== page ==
Supreme Court takes a bite out of attorney's fees
A U.S. Supreme Court decision last week that will make it more difficult for attorneys to collect fees in claims brought by low-income individuals against the government could undermine the intent of the statute at the heart of the case, attorneys say.
In Astrue v. Ratliff, the justices ruled unanimously that attorney fee awards under the Equal Access to Justice Act are payable directly to the client -- not the litigant's attorney -- and can therefore be seized to pay debts owed to the federal government. The act was designed to increase access to the courts by awarding attorney's fees and costs if an individual prevails in a claim against the government. Now, if that client has debt, those fees could go unpaid.
"It's going make it more difficult for these people to get attorneys if the money is used to pay debts owed to the government," said Barbara Jones, an attorney with the AARP, which signed onto a friend-of-the-court brief in the case.
In its brief to the court, the Organization of Social Security Claimants' Representatives, along with the AARP, National Senior Citizens Law Center and other organizations that represent low-income, elderly and disabled people, pointed out there are more than 12,000 claims filed each year that challenge the denial of Social Security benefits. More than half of fees awarded under the EAJA are in Social Security claims.
In the case being considered by the court, for example, South Dakota attorney Catherine Ratliff had helped two clients obtain benefits from the Social Security Administration and was awarded fees under the EAJA. The Treasury Department later notified Ratliff that the $2,112.60 fee award for her work on behalf of Ruby Willow Kills Ree was being applied to the outstanding debt of her client. When Ratliff sued for her fees, arguing the move was illegal seizure prohibited by the Fourth Amendment, the district court ruled against her.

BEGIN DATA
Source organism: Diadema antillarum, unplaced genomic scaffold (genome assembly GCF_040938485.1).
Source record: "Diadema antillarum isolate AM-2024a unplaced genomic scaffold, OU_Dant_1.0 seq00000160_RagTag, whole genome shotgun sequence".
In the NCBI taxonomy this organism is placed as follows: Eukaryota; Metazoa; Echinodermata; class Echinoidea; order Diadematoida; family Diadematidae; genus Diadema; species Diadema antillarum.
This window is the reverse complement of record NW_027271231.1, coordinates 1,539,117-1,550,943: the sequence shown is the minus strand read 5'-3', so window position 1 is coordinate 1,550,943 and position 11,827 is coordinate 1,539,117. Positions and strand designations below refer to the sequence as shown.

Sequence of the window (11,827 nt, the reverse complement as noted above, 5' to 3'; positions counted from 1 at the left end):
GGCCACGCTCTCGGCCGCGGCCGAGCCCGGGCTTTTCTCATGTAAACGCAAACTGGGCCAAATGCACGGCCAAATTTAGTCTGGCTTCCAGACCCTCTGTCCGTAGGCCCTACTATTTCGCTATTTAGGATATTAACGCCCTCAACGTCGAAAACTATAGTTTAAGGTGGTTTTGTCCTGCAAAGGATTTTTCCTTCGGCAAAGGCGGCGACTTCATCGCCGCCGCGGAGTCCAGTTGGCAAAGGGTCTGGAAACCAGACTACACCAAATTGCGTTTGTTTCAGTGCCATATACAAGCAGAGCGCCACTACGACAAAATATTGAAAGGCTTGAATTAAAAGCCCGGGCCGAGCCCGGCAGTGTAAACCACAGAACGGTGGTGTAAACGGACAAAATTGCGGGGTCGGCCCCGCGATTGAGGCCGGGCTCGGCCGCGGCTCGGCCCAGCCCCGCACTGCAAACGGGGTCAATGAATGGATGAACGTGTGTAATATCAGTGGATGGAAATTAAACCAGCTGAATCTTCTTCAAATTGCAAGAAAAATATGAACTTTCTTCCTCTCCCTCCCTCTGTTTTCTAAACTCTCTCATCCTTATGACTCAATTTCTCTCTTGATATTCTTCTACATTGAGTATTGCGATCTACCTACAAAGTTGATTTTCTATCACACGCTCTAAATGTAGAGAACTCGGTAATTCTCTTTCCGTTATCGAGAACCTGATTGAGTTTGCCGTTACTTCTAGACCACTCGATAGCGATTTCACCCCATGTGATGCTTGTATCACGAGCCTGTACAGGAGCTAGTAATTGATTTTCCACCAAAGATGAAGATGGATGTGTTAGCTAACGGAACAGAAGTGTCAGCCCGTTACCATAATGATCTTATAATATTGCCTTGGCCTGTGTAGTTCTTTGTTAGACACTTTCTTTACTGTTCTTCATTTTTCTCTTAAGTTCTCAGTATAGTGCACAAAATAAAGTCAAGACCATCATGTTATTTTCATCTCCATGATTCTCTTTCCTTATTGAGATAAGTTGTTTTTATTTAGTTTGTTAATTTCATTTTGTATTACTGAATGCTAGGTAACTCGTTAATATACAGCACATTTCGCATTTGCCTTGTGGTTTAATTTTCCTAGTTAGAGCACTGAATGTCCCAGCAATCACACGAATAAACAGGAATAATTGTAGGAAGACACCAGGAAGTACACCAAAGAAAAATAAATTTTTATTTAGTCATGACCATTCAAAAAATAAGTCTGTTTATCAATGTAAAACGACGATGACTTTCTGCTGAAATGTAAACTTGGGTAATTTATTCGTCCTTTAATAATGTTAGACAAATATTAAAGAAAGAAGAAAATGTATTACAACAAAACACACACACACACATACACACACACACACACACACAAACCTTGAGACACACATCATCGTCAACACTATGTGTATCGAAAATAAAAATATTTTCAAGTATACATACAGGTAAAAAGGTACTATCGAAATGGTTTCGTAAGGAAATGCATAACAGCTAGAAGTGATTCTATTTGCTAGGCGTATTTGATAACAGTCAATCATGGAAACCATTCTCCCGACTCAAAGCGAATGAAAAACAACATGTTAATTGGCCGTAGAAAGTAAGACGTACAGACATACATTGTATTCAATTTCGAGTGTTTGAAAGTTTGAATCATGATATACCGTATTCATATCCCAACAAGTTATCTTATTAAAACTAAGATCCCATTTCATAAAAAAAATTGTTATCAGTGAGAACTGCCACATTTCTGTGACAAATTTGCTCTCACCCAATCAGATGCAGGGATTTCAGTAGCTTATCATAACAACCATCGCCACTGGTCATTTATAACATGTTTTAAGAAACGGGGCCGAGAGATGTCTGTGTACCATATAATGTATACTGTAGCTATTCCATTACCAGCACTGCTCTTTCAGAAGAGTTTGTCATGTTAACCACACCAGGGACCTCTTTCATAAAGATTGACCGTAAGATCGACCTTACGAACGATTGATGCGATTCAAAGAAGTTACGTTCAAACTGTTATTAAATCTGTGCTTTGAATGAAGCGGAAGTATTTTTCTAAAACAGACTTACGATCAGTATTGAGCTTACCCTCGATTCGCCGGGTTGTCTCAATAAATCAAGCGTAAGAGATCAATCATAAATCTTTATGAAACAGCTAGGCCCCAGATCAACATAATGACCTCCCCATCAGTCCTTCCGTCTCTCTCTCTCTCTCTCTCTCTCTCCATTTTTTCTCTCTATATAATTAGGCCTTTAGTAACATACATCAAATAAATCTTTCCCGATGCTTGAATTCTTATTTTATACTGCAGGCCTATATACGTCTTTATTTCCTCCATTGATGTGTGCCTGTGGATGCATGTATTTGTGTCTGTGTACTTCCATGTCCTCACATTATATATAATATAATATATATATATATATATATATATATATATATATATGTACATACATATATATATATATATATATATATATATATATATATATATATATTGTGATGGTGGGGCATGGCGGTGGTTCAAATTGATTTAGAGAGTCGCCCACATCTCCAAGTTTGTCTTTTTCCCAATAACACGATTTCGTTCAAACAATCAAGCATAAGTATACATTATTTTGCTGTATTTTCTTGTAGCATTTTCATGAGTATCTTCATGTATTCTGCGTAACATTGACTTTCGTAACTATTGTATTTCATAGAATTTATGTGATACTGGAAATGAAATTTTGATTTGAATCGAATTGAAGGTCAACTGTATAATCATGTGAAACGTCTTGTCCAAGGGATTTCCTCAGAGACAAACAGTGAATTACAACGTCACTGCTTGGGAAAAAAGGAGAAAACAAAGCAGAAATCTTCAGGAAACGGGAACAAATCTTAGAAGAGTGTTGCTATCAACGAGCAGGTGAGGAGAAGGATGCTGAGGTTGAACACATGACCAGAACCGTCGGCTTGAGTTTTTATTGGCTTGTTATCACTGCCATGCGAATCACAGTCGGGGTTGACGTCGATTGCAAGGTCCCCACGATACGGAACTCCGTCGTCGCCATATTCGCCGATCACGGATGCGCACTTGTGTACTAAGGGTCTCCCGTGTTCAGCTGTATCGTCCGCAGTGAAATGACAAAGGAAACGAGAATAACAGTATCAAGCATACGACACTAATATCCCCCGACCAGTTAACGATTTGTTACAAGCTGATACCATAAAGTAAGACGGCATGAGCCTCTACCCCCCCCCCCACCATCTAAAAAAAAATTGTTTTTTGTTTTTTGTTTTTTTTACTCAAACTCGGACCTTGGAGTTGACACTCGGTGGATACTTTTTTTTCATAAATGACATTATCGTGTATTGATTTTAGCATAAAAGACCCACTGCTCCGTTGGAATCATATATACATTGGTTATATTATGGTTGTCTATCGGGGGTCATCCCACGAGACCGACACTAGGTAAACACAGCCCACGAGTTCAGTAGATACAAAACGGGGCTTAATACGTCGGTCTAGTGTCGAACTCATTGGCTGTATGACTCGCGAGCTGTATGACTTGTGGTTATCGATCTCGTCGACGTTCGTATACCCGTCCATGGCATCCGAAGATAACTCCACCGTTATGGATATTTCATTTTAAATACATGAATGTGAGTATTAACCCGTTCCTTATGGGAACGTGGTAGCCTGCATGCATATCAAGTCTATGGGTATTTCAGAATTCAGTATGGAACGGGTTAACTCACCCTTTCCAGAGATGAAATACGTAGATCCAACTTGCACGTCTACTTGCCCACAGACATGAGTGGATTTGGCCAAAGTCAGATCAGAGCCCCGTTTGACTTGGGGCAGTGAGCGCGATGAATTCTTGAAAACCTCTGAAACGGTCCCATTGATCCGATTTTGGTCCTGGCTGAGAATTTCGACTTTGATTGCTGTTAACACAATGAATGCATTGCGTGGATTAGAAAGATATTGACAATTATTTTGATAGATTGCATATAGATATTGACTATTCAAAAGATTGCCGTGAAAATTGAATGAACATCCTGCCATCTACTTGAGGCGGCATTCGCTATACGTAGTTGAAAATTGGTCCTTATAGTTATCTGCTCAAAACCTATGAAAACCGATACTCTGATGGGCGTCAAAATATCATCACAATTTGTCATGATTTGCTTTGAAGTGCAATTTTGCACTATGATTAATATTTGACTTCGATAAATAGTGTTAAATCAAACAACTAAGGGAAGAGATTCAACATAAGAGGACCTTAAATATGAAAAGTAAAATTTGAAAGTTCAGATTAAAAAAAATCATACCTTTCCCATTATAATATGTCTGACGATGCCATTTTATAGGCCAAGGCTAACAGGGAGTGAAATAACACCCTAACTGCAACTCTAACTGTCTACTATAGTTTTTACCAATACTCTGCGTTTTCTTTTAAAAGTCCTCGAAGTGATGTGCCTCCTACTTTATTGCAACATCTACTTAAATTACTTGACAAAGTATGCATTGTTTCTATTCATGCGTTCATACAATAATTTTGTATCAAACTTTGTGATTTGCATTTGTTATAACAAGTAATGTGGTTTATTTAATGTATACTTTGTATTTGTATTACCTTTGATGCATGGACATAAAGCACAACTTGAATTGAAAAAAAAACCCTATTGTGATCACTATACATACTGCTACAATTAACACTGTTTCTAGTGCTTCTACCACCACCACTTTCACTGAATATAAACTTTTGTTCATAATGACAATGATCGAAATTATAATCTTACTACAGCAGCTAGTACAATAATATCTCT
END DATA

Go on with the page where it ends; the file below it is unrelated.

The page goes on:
The U.S. Court of Appeals for the 8th Circuit, meeting in St. Louis, reversed the decision and sided with Ratliff, though it based its decision not on her legal argument, but on prior circuit precedent, which the court noted conflicted with rulings elsewhere. Social Security Commissioner Michael J. Astrue appealed the ruling to the Supreme Court, which last week interpreted the statute literally, writing that a "fee award is payable to the litigant and is therefore subject to a Government offset to satisfy a pre-existing debt that the litigant owes to the United States."
"They really stayed away from the broad implications," said Sheila McCorkle, a summer associate at Akin Gump Strauss Hauer & Feld, who covered the opinion for the firm's SCOTUSblog.
It was in Justice Sonia Sotomayor's concurring opinion, which was joined by justices John Paul Stevens and Ruth Bader Ginsburg, that the court looked past the text of the law to the ruling's broader implications. Sotomayor pointed out that while the text of the statute and prior legal precedent compelled the court to arrive at its decision, the conclusion likely conflicts with the statute's intent, as the Treasury Department obtained the authority to collect attorney fee awards to offset debt after the statute was written.
"The EAJA's admirable purpose will be undercut if lawyers fear that they will never actually receive attorney's fees to which a court has determined the prevailing party is entitled," Sotomayor wrote, opening the door for Congress to rewrite the statute in the future.
"What I was hoping would come out of this case would be a decision by the court that looked like Sotomayor's concurrence," said Gerald McIntyre, an attorney at the National Senior Citizens Law Center in Los Angeles. Her opinion "opens a way to go to Congress and see if they would be willing to amend this."